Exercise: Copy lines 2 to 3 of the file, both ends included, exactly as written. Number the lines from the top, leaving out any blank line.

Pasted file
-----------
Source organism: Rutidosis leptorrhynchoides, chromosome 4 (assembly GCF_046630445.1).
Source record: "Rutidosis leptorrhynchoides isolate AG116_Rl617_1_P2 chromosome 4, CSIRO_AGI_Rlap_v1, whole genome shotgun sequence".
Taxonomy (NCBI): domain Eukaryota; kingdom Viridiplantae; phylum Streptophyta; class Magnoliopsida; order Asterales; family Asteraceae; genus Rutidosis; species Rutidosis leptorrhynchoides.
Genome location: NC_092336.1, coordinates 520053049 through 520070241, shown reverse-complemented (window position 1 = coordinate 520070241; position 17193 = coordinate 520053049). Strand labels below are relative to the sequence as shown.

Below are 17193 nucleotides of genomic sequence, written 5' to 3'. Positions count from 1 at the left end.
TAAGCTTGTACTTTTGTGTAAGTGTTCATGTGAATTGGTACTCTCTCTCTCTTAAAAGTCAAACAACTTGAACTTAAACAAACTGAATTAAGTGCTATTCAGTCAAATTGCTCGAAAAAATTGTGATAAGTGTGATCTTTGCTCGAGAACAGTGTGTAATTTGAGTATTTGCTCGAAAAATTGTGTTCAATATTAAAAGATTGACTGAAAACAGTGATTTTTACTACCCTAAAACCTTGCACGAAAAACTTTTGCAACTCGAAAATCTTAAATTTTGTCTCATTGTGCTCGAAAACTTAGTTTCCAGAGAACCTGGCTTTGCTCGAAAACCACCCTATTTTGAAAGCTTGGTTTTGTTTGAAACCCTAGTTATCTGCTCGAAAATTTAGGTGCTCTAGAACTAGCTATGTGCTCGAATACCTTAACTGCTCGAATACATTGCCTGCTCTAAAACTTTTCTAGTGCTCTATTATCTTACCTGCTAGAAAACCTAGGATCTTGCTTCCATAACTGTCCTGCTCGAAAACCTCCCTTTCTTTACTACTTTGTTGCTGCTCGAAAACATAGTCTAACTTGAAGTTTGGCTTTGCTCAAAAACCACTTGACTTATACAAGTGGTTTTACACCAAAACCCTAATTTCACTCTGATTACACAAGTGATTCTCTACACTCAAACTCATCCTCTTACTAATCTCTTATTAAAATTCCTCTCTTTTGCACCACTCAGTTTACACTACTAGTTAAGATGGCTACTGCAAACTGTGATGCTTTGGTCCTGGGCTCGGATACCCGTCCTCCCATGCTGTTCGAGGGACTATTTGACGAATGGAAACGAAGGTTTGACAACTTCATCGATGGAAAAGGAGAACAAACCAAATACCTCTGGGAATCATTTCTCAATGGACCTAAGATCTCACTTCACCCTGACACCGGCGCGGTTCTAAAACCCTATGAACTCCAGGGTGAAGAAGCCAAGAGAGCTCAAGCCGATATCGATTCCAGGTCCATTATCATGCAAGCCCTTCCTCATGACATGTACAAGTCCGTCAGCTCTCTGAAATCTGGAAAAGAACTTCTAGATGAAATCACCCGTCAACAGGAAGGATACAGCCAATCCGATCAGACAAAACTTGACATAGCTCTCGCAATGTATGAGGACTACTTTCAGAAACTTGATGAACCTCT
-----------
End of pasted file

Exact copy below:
Source record: "Rutidosis leptorrhynchoides isolate AG116_Rl617_1_P2 chromosome 4, CSIRO_AGI_Rlap_v1, whole genome shotgun sequence".
Taxonomy (NCBI): domain Eukaryota; kingdom Viridiplantae; phylum Streptophyta; class Magnoliopsida; order Asterales; family Asteraceae; genus Rutidosis; species Rutidosis leptorrhynchoides.